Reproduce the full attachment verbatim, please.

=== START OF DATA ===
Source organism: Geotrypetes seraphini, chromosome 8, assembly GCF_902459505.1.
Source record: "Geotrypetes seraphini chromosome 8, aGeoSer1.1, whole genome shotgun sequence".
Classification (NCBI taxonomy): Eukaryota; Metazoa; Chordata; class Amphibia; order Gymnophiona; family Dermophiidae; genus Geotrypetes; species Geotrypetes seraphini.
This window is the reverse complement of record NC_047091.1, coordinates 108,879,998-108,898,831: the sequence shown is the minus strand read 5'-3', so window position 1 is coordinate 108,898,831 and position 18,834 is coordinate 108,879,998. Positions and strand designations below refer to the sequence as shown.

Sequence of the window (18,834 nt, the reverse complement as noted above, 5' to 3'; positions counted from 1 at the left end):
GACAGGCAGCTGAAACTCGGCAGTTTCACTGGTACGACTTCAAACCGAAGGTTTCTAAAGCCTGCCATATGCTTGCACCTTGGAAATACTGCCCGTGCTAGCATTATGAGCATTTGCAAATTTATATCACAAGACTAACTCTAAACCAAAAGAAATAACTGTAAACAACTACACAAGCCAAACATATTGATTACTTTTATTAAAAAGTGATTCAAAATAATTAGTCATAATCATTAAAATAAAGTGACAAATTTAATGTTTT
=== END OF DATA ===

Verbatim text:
Source organism: Geotrypetes seraphini, chromosome 8, assembly GCF_902459505.1.
Source record: "Geotrypetes seraphini chromosome 8, aGeoSer1.1, whole genome shotgun sequence".
Classification (NCBI taxonomy): Eukaryota; Metazoa; Chordata; class Amphibia; order Gymnophiona; family Dermophiidae; genus Geotrypetes; species Geotrypetes seraphini.
This window is the reverse complement of record NC_047091.1, coordinates 108,879,998-108,898,831: the sequence shown is the minus strand read 5'-3', so window position 1 is coordinate 108,898,831 and position 18,834 is coordinate 108,879,998. Positions and strand designations below refer to the sequence as shown.

Sequence of the window (18,834 nt, the reverse complement as noted above, 5' to 3'; positions counted from 1 at the left end):
GACAGGCAGCTGAAACTCGGCAGTTTCACTGGTACGACTTCAAACCGAAGGTTTCTAAAGCCTGCCATATGCTTGCACCTTGGAAATACTGCCCGTGCTAGCATTATGAGCATTTGCAAATTTATATCACAAGACTAACTCTAAACCAAAAGAAATAACTGTAAACAACTACACAAGCCAAACATATTGATTACTTTTATTAAAAAGTGATTCAAAATAATTAGTCATAATCATTAAAATAAAGTGACAAATTTAATGTTTT